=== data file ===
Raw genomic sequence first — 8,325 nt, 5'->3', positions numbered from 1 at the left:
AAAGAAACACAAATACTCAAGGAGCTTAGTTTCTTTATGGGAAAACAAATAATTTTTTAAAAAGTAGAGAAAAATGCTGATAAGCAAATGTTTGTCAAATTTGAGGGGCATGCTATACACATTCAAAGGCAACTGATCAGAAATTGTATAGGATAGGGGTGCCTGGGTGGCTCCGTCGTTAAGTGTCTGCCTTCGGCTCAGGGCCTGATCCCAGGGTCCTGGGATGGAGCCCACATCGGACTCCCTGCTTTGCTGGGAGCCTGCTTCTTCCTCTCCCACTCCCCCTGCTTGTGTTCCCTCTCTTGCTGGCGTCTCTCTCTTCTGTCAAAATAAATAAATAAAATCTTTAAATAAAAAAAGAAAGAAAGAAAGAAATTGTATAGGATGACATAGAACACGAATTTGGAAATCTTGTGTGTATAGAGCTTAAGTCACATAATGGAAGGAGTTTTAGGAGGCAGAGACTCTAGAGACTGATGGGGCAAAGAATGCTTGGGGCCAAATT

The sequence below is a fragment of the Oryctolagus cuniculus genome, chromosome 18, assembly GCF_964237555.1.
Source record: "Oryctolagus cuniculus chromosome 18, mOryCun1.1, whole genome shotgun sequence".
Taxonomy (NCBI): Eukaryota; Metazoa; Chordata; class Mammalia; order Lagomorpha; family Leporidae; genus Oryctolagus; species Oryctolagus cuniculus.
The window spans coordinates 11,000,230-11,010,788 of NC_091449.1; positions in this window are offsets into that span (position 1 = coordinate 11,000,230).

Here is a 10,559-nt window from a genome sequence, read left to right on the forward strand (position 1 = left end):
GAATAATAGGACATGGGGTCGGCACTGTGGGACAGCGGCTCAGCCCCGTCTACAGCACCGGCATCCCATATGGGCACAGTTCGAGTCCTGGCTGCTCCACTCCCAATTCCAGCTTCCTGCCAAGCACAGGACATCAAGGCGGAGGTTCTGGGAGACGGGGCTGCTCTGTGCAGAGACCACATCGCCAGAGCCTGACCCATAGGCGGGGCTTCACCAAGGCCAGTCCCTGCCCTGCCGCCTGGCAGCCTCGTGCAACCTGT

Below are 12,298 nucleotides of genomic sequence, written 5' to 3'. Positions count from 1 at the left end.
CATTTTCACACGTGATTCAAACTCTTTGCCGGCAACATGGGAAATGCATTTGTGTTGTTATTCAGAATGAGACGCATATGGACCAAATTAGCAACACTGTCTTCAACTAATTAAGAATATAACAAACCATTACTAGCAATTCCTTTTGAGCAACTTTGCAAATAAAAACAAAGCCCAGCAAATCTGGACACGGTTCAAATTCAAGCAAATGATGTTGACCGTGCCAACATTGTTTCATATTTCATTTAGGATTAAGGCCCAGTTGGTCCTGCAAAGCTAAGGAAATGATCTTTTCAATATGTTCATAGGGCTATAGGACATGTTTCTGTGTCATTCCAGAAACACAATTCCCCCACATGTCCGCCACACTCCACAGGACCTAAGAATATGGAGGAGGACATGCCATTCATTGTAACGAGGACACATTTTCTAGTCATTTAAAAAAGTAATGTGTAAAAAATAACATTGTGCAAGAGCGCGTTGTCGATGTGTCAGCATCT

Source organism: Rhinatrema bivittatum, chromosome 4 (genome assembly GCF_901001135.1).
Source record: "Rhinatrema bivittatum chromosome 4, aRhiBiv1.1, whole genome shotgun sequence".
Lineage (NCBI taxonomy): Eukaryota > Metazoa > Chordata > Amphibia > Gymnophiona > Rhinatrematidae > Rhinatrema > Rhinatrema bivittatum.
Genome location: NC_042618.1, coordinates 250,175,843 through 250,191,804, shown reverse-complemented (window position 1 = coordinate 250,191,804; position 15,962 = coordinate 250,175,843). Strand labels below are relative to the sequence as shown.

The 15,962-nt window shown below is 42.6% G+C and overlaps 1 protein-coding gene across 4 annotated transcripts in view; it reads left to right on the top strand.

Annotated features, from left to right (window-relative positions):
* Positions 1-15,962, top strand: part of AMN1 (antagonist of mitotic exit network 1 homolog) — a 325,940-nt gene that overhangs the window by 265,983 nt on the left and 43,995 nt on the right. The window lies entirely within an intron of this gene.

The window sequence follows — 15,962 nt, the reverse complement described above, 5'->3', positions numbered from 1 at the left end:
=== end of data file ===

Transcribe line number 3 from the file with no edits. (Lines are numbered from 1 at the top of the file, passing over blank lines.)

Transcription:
The sequence below is a fragment of the Oryctolagus cuniculus genome, chromosome 18, assembly GCF_964237555.1.